SWEET WRAPPER SWAG

Sweet Wrapper Swag
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SWEET WRAPPER SWAG



Written by Tshepo Mokoena
Photos and illustrations by Saga Sig,
07 Monday 07th November 2011
The fact that sweets companies still aren't wrapping their treats in edible paper means 1) they're not reading and heeding my suggestion letters, and 2) people are finding innovative ways to use all that excess paper. In this case, we're looking at some of the inspired and alternately hideous candy wrapper designs to employ that ever-versatile and neon-coloured paper. With upcycling ever on the rise in recent times and our clear love for all things papercrafty, we thought it was about time we shared some of these little finds with you. While the taste level may not be exactly of couture standards at all times, there's still something to be said for the interesting use of clashing colours and shapes. As 50 Cent would say, we'll take you to the candy shop...
 
Tara on her way to prom, Starburst-style
 
Normally the idea of someone's mum making their prom dress by hand conjures up images of some sort of black-with-spaghetti-straps number, maybe embellished with some beading if she's got a sewing background. For US teen Tara Frey though, Starburst sweet wrappers were her mum's inspiration. This one is pretty much as tacky and weird as it sounds, although I do think her mother's heart was in the right place.
 
Mama Frey apparently contacted Mars Inc. and tried to get them to send her empty wrappers for the project. They obviously said no, and so she bought a crapload of the candy in bulk, urging everyone she knew to eat up, then return their wrappers to her. An honourable mention goes out to her daughter's boyfriend, who had to wear a Starburst waistcoat to the dance. We hope his friends still respect him.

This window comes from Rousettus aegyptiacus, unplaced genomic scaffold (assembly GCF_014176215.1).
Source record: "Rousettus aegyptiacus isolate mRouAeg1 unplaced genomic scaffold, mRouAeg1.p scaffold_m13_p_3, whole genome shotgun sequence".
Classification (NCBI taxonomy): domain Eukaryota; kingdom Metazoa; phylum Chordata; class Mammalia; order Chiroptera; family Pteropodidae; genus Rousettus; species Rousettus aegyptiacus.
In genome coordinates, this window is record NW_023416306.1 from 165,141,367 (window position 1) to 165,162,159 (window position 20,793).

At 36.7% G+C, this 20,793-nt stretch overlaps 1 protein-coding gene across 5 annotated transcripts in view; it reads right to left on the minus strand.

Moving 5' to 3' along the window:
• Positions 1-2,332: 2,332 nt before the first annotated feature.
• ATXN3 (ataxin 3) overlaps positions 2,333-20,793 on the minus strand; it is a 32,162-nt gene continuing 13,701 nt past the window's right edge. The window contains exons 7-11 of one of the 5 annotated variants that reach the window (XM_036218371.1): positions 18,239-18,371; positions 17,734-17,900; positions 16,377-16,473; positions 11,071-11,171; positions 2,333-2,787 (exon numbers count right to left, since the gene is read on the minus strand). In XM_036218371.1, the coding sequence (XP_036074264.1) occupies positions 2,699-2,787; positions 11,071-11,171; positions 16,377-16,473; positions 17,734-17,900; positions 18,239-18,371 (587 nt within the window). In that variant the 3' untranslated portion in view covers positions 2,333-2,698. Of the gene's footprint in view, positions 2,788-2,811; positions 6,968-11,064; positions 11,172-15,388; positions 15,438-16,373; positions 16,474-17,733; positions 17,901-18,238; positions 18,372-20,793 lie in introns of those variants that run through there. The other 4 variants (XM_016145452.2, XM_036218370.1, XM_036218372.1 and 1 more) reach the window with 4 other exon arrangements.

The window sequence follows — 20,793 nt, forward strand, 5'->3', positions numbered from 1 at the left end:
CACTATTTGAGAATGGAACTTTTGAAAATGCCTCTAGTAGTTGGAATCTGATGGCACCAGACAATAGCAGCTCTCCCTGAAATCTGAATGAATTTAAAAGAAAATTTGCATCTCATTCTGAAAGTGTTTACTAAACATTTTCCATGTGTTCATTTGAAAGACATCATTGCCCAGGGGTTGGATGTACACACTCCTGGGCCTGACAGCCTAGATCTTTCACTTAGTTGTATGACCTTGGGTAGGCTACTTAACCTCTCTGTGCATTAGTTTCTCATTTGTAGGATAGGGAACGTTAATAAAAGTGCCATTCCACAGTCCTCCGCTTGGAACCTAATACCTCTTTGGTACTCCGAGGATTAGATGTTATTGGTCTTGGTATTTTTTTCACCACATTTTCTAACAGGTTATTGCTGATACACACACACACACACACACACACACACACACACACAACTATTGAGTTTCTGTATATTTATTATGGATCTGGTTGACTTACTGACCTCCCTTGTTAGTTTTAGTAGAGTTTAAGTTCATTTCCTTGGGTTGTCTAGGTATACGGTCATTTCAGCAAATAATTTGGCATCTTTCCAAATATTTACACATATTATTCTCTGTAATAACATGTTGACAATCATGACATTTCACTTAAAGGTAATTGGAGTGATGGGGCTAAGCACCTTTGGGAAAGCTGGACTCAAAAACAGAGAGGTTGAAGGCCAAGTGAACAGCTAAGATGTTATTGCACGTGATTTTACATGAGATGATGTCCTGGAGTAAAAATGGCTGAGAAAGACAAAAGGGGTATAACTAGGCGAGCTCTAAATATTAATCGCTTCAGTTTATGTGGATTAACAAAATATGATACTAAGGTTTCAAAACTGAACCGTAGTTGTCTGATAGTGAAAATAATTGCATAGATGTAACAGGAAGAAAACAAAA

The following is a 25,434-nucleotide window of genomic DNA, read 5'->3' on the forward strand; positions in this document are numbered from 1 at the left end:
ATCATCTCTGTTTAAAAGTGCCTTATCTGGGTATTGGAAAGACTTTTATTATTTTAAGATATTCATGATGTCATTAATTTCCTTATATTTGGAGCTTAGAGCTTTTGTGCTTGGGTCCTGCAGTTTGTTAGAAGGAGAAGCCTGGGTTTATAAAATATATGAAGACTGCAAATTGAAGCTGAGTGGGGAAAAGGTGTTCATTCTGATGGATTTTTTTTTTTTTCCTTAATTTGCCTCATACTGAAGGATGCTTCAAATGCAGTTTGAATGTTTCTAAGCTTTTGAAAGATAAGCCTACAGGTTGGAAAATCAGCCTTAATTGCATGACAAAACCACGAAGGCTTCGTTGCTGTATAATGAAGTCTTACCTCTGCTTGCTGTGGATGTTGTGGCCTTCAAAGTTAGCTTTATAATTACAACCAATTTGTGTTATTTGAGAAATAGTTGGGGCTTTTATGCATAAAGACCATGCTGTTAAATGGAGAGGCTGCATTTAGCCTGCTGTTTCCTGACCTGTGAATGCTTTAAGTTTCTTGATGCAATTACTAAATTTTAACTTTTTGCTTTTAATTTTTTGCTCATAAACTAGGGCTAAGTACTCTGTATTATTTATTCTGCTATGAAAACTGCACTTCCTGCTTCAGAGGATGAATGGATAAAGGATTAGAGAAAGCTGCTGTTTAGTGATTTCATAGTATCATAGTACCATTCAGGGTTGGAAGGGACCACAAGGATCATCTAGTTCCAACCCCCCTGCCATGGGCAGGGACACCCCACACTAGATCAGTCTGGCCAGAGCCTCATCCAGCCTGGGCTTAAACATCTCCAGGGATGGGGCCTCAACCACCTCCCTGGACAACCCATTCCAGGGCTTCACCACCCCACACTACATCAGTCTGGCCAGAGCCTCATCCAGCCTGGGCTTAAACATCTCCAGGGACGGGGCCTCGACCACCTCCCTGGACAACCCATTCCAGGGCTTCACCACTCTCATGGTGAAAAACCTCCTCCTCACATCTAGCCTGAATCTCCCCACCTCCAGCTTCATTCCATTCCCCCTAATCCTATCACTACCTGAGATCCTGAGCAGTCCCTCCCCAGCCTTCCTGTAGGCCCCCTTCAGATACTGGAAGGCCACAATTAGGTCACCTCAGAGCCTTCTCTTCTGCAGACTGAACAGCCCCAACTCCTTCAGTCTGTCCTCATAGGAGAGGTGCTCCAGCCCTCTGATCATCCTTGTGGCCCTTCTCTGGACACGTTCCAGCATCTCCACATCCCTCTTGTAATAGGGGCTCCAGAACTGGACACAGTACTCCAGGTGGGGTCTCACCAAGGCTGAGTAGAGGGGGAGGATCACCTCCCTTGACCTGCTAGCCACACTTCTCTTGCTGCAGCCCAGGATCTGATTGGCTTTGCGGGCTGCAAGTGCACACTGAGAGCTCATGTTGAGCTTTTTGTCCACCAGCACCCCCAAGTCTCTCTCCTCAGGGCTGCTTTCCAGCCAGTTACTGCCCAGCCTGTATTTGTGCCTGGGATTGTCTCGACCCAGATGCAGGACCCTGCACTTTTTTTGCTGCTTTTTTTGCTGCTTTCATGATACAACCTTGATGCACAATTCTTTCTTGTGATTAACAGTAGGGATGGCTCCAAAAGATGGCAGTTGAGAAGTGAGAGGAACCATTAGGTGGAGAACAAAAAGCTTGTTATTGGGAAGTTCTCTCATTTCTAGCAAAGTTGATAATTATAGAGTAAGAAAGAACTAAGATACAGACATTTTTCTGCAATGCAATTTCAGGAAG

Shelly Hedges' Mary Jane minidress
 
With a different approach to construction, Katell Gélébart and Shelly Hedges put their own spins on food packaging as a fabric. Gélébart is a French environmentalist and designer, known for using popular condiment, pet food and dry food wrappers in her work. Unlike the more textured offering from Tara Frey's mum, Gelebert goes for the more conventional, flat and straight-forward approach: as in, you wanna wear a pesto wrapper jacket? Then I'll just lay the paper out flat and make a jacket out of it. Job done. Similarly Shelly Hedges uses Mary Jane sweet wrappers in this design in the simplest way possible. It's not the most adventurous dress I've seen, but does pretty well to make a bunch of sweet wrappers muted and wearable. 
 
 
These rather awesome crisp packet necklaces from Tatty Devine are probably top of the pile when it comes to pulling off this micro-trend with a sense of humour. Rather than donning a dress that may impress upcycling fans but leave most others either scoffing or confused, these little accessories are just the right amount of kitsch. Together Rosie Wolfenden and Harriet Vine, the two ladies who've given the world the Tatty Devine jewellery brand, have shared their step-by-step guide to making a shrunken crisp packet into something brilliant. With just a bit of greaseproof paper, technique and an abundance of crisps (for mistakes made and snacks required) the average Joe or Jane can now adorn their neck with a selection of their favourite crisps, downsized to pendant-like levels.
 
 
And of course if you really want to do the whole DIY thing with a twist, there are always these wonderfully garish sweet wrapper nails. Some acrylics, a spot of lacquer and your favourite sweet wrappers are all you'll need to get this look on. Well, that and the courage to handle peple mocking you nails and children trying to lick them.

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